[asa] The ASA and the Soft Sciences (ASA focus for the

From: Preston Garrison <pngarrison@att.net>
Date: Sat Jan 03 2009 - 00:49:19 EST

David wrote:

>1 -- yes, there are a variety of religious / Christian distinctives
>on economics. There is an enormous body of Catholic social teaching
>on economic justice; there's another strand of vigorous social
>critique running from the early anabaptists to Bonheoffer to MLK to
>Yoder to Hauerwas; there is the neo-Calvinist tradition which
>largely undergirds many current evangelical approaches; and so on.
>If you don't care about this from a theological / spiritual
>perspective before it hits your 401K directly, then your theology
>and spirituality probably need some work.
>2 -- I'm so tired of hearing that the Church is in crisis because of
>evolution. The Church of Jesus Christ in many ways has never been
>more robust in all the history of Christianity. The gospel is
>exploding in Asia, Africa and South America; the average Christian
>has never been more educated and literate (at least in North
>America); there is wealth, aid, and support being transferred to
>needy people in the name of Jesus in greater volume than ever; and
>so on. Crisis-talk is myopic and is usually mediated by our own
>personal sense of crisis.
>The science of evolution is presenting a painful challenge to one
>small segment of the Church at present -- educated Western
>evangelicals. This is an important segment of the Church, arguably,
>because it is so wealthy and influential. And it is important to
>those of us who live and minister in well-educated Western contexts.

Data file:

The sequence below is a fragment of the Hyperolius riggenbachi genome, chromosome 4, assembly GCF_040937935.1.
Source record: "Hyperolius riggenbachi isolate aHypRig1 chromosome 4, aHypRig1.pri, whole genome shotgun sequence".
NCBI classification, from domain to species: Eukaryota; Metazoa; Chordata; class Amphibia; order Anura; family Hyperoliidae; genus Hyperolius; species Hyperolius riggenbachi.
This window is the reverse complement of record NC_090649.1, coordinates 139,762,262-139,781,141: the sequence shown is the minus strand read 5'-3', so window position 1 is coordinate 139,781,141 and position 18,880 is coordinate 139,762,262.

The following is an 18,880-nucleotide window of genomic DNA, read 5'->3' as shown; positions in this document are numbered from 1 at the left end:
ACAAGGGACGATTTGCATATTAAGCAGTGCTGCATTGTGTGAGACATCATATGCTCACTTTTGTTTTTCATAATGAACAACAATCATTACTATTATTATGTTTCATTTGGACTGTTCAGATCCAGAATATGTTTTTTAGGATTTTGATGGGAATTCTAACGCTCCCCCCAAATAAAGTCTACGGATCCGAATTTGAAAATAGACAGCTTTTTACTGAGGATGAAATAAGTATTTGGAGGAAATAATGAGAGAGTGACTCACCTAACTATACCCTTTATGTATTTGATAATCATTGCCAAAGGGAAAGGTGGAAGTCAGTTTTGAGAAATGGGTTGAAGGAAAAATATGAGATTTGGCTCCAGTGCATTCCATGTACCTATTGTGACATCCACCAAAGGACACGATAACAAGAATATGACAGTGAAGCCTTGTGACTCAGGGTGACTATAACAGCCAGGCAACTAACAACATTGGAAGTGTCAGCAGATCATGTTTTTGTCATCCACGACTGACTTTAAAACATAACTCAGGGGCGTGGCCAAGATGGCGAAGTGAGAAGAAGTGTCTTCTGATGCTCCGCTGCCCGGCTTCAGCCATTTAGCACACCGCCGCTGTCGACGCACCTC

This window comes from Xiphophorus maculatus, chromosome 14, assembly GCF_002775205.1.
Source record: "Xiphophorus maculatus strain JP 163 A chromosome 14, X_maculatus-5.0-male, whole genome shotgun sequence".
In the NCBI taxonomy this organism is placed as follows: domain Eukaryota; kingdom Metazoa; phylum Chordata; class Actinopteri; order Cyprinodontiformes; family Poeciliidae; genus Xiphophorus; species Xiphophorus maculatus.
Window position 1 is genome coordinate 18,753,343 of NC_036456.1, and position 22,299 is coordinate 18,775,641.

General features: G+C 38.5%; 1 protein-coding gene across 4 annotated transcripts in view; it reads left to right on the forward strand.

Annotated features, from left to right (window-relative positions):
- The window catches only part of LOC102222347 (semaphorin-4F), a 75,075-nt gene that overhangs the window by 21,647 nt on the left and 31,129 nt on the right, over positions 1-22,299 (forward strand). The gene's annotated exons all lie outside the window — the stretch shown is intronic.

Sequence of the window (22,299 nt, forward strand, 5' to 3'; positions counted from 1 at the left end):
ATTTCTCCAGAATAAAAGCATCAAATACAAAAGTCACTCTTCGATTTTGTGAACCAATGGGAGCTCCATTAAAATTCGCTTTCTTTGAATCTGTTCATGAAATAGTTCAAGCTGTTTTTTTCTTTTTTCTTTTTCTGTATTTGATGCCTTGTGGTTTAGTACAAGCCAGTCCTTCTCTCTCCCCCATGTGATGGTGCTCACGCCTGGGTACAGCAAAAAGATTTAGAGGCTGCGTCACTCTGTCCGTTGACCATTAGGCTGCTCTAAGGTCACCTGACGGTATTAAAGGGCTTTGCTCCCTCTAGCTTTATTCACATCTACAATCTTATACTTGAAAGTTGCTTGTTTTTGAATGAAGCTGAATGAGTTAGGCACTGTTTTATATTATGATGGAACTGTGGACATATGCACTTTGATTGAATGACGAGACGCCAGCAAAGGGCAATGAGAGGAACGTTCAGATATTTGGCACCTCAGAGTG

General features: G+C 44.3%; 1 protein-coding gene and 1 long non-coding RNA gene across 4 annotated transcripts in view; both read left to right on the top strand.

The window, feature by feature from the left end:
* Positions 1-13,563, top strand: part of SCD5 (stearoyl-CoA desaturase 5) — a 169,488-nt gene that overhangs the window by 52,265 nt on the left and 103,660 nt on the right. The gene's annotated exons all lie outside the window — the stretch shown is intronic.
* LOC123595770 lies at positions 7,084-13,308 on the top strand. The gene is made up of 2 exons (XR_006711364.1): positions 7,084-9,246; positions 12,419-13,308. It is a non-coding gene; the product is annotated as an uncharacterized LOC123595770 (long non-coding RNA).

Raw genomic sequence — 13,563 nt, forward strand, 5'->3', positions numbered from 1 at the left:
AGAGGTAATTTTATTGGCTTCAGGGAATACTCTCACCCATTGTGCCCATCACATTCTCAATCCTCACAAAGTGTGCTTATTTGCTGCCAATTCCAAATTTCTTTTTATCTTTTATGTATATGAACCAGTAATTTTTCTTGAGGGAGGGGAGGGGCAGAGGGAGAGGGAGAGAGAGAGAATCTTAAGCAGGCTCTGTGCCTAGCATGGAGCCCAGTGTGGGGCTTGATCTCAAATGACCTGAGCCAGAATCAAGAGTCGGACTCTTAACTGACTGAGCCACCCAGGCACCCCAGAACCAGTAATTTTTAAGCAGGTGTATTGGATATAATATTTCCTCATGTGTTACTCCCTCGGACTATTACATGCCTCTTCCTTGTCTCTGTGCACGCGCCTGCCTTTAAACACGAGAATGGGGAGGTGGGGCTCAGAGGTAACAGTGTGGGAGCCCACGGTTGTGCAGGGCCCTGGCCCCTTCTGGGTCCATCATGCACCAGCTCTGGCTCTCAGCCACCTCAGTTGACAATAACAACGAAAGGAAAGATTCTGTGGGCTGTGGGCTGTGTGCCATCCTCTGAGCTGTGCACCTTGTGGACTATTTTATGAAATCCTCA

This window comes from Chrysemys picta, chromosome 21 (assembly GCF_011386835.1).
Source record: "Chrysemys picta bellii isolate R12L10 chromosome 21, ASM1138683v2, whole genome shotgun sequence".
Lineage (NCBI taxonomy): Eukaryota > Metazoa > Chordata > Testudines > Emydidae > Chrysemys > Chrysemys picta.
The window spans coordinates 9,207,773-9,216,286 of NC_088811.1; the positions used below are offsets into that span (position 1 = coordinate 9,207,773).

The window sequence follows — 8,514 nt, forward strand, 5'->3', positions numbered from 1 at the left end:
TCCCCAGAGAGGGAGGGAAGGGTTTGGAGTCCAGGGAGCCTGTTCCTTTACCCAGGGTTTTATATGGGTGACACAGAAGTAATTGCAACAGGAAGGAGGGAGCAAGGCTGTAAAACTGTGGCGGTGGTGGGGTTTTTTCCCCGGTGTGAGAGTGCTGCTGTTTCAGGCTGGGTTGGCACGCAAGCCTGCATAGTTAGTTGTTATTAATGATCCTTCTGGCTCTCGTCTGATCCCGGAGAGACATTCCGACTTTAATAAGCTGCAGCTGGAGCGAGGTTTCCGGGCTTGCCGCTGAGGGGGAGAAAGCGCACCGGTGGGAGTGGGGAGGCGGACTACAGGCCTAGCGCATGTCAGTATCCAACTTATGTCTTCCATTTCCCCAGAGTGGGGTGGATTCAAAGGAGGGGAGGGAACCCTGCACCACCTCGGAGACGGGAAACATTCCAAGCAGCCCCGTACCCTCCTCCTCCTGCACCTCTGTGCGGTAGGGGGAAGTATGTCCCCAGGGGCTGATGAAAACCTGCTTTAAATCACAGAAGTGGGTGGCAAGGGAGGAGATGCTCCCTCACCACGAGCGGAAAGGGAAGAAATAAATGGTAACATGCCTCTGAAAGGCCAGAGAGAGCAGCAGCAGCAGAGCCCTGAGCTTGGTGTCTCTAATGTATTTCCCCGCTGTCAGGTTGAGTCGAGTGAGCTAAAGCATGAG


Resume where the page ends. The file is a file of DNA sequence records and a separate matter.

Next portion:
>But it's hardly a "crisis" in the Church universal.

This is true right now, but the whole world is becoming more highly
educated, particularly in places like China and India that are well
into the development of a modern economy that can afford more
education. That means that the intellectual problems that American
evangelicals are facing today about evolution, the relationship of
descriptive and theoretical economics to prescriptive economics
(Biblical teaching, historical Catholic teaching and other moral
voices on economics), environmental issues etc. are quickly going to
be facing evangelicals all over the world.

As on many other things, they will look to the U.S. because we are
both highly educated and have a large evangelical population. It
looks like to me that the ASA has a large role to play, because we
have a number of people (some of them participate on this list) who
have their lives centered on Christ and who are very well informed in
multiple areas including the history of Christianity, theology and
more than one area of science.

There do seem to be areas of science (areas that are only "soft"
[meaning not as mature as say physics or chemistry] because their
subject matter IS so complex) where the ASA is weak. I suggested that
our leaders should look at alliances with evangelical groups in these
other areas because some of these big issues obviously involve more
than one science. A joint meeting that included sessions on
environmental issues with evangelical climate scientists and
economists would be fascinating and very useful, after you got past
the initial shouting that usually goes on between people speaking
different languages. I think simple minded biochemists like me would
probably go away thankful that we deal with things as simple and
experimentally tractable as mere enzymes and cells, but the long term
results for the church would be good. We should pay some attention to
our Catholic brothers and sisters, too. They have been doing this
kind of thing for a very long time.

Preston G.

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Received on Sat Jan 3 00:50:02 2009

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